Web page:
Sherrell calls Fresh Thyme the “natural and specialty food store of the future,” on the company’s Web site. He also claims, “We’re bringing a natural option to the Midwest with incredible values and trying to make the natural lifestyle affordable to the masses. “That’s really going to be our goal.”
Doiron goes beyond that to argue that the modern consumer is at a tipping point. Shoppers don’t want to shop 50,000 square foot boxes anymore, he says, and traditional grocers, which he used to be, are facing strong headwinds. It’s not just that consumers want more fresh, natural foods, it’s that they also want to shop for those foods in the quickest way possible, he says.
Fresh Thyme looks to deliver on the convenience front with smaller stores, in the range of 25,000 to 30,000 square feet. The stores are meant to resemble a farmers market, with organic and natural products, bulk items and prepared foods and a center store dominated by product that accounts for up to 30 percent of sales. The perimeter features fresh-made pizzas, a self-grinding machine for nut butters, artisanal breads, ready-to-heat meals and house-made sausages.
“Local is really important to us,” Doiron said. “You will see a lot of local produce that is from within a 50-mile radius. There will be a lot of signage in store featuring local farmers. And sometimes we even have farmers markets right out in the front of the store featuring local farmers.”
The other parts of the Fresh Thyme value proposition are all about location and customer service.
“The Midwest has been underserved when it comes to grocery stores that focus on natural, organics, ‘healthier eating,’ etc.,” said Doiron. “We have an intimate shopping experience. Shoppers at Fresh Thyme are more likely to be engaged by a teammate than they are at other stores. We like to think of ourselves as empowering people on their path to healthy. How are we going to do that if we don’t engage with shoppers and we don’t have people who are saying, ‘Hey, have you tried this? If you don’t like it, you bring it back.’ That’s one of our core missions, that’s the value we are offering. And you have to do that though people. They are our most important part of our value equation.”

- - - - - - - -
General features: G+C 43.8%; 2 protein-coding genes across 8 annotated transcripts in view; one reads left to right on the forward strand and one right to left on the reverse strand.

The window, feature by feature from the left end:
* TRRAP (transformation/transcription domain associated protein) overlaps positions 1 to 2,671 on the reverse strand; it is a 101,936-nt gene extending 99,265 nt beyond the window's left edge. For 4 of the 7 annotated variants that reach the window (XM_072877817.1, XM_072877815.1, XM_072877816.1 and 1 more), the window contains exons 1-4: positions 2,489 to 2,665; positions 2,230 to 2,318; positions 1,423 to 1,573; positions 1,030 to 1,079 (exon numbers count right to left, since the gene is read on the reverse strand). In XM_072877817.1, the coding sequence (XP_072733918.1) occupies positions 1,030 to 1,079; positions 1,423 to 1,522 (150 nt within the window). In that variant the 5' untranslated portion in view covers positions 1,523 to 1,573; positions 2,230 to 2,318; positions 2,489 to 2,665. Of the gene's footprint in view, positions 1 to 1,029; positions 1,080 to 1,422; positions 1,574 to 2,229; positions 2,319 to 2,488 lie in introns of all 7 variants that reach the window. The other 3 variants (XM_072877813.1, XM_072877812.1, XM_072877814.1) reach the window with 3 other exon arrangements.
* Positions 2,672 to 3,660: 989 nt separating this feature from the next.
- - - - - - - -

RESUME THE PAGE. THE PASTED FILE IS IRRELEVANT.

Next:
Another aspect of the value equation is private brands. Since 2015 the company has introduced more than 400 private brand products and worked with Los Angeles-based design firm The Creative Pack to develop a private brand that reinforces Fresh Thyme’s core values of honesty, superior value, straight talk, and shopping ease. The brand also emphasizes clean ingredients and locally sourced products, sourcing from Midwest suppliers as often as possible. The line offers everyday staples such as canned tomatoes, cooking oil, gelato and attempts to stay on trend.